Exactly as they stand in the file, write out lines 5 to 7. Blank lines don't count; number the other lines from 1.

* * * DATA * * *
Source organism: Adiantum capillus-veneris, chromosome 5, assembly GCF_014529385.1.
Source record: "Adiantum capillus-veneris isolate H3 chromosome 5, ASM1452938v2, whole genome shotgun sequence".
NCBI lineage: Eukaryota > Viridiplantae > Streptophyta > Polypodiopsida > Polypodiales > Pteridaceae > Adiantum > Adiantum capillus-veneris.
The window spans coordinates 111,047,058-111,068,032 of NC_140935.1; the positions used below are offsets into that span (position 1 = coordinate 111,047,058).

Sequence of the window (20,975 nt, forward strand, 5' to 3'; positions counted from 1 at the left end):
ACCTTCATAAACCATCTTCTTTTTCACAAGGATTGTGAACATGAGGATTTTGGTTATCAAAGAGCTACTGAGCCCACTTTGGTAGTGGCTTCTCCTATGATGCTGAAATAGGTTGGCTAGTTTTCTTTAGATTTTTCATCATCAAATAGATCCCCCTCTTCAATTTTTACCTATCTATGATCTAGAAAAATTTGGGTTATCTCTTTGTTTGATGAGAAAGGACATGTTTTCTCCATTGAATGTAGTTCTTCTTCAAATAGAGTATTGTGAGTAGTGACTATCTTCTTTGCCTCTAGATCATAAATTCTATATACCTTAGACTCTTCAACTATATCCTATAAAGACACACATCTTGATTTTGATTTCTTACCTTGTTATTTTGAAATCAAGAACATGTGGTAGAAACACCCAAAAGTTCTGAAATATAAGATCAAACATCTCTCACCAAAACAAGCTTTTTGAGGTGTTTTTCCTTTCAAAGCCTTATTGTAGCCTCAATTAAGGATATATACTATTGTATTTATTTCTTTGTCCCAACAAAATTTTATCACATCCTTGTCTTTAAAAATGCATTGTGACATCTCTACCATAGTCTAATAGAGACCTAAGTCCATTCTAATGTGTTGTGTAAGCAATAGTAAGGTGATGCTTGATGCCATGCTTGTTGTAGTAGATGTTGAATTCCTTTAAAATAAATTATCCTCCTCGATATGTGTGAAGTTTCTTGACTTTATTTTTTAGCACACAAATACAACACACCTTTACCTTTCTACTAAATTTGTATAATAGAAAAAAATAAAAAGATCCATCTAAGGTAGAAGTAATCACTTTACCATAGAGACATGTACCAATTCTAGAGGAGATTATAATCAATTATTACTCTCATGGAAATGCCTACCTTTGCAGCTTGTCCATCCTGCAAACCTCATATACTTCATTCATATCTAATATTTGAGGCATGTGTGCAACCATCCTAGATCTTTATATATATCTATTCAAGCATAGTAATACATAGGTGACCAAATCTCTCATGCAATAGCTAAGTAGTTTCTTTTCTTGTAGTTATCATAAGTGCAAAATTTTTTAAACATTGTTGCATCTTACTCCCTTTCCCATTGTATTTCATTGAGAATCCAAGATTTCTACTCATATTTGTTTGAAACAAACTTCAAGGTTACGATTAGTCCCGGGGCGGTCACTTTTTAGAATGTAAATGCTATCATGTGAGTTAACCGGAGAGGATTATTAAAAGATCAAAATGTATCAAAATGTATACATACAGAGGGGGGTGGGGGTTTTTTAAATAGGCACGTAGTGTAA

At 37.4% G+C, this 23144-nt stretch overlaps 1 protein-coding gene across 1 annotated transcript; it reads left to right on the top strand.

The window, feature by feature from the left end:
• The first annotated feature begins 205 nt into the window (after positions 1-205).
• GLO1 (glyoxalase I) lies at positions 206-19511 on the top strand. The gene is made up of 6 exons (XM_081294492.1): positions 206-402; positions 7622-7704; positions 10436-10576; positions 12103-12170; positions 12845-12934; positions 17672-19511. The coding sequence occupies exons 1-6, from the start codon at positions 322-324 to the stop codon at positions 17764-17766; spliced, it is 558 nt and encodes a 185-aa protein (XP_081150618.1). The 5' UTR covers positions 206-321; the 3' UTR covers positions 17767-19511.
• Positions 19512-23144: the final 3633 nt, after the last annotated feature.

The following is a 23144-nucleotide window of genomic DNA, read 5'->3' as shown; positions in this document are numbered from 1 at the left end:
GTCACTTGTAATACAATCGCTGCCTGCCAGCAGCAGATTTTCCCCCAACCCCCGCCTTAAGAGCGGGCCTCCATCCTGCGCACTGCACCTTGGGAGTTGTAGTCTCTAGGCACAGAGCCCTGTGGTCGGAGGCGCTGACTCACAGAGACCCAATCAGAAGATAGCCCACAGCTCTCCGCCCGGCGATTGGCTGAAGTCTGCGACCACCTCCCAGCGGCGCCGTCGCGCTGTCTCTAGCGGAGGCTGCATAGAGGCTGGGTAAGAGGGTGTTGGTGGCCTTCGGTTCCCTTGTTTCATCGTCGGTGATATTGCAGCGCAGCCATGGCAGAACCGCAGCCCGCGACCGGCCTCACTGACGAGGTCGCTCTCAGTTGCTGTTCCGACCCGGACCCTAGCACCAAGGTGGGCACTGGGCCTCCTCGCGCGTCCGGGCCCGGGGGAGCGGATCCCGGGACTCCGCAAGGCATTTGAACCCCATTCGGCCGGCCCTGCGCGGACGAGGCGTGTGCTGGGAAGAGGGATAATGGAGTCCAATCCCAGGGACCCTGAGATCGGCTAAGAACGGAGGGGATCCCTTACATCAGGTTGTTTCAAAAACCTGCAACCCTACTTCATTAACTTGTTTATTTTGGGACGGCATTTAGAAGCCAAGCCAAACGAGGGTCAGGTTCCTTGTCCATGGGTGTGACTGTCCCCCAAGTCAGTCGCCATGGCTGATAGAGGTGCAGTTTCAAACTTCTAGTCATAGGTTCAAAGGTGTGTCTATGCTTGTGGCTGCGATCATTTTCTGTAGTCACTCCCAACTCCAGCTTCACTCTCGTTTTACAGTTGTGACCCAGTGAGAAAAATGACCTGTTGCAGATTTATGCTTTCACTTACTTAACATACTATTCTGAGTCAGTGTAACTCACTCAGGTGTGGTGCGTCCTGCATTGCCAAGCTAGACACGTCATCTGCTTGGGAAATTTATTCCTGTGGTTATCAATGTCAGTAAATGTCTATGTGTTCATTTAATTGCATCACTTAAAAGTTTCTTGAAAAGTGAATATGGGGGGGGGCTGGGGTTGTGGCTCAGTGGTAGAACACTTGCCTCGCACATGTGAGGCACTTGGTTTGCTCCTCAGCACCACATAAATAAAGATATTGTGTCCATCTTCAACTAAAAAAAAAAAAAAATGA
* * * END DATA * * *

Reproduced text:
Sequence of the window (20,975 nt, forward strand, 5' to 3'; positions counted from 1 at the left end):
ACCTTCATAAACCATCTTCTTTTTCACAAGGATTGTGAACATGAGGATTTTGGTTATCAAAGAGCTACTGAGCCCACTTTGGTAGTGGCTTCTCCTATGATGCTGAAATAGGTTGGCTAGTTTTCTTTAGATTTTTCATCATCAAATAGATCCCCCTCTTCAATTTTTACCTATCTATGATCTAGAAAAATTTGGGTTATCTCTTTGTTTGATGAGAAAGGACATGTTTTCTCCATTGAATGTAGTTCTTCTTCAAATAGAGTATTGTGAGTAGTGACTATCTTCTTTGCCTCTAGATCATAAATTCTATATACCTTAGACTCTTCAACTATATCCTATAAAGACACACATCTTGATTTTGATTTCTTACCTTGTTATTTTGAAATCAAGAACATGTGGTAGAAACACCCAAAAGTTCTGAAATATAAGATCAAACATCTCTCACCAAAACAAGCTTTTTGAGGTGTTTTTCCTTTCAAAGCCTTATTGTAGCCTCAATTAAGGATATATACTATTGTATTTATTTCTTTGTCCCAACAAAATTTTATCACATCCTTGTCTTTAAAAATGCATTGTGACATCTCTACCATAGTCTAATAGAGACCTAAGTCCATTCTAATGTGTTGTGTAAGCAATAGTAAGGTGATGCTTGATGCCATGCTTGTTGTAGTAGATGTTGAATTCCTTTAAAATAAATTATCCTCCTCGATATGTGTGAAGTTTCTTGACTTTATTTTTTAGCACACAAATACAACACACCTTTACCTTTCTACTAAATTTGTATAATAGAAAAAAATAAAAAGATCCATCTAAGGTAGAAGTAATCACTTTACCATAGAGACATGTACCAATTCTAGAGGAGATTATAATCAATTATTACTCTCATGGAAATGCCTACCTTTGCAGCTTGTCCATCCTGCAAACCTCATATACTTCATTCATATCTAATATTTGAGGCATGTGTGCAACCATCCTAGATCTTTATATATATCTATTCAAGCATAGTAATACATAGGTGACCAAATCTCTCATGCAATAGCTAAGTAGTTTCTTTTCTTGTAGTTATCATAAGTGCAAAATTTTTTAAACATTGTTGCATCTTACTCCCTTTCCCATTGTATTTCATTGAGAATCCAAGATTTCTACTCATATTTGTTTGAAACAAACTTCAAGGTTACGATTAGTCCCGGGGCGGTCACTTTTTAGAATGTAAATGCTATCATGTGAGTTAACCGGAGAGGATTATTAAAAGATCAAAATGTATCAAAATGTATACATACAGAGGGGGGTGGGGGTTTTTTAAATAGGCACGTAGTGTAA

At 37.4% G+C, this 23144-nt stretch overlaps 1 protein-coding gene across 1 annotated transcript; it reads left to right on the top strand.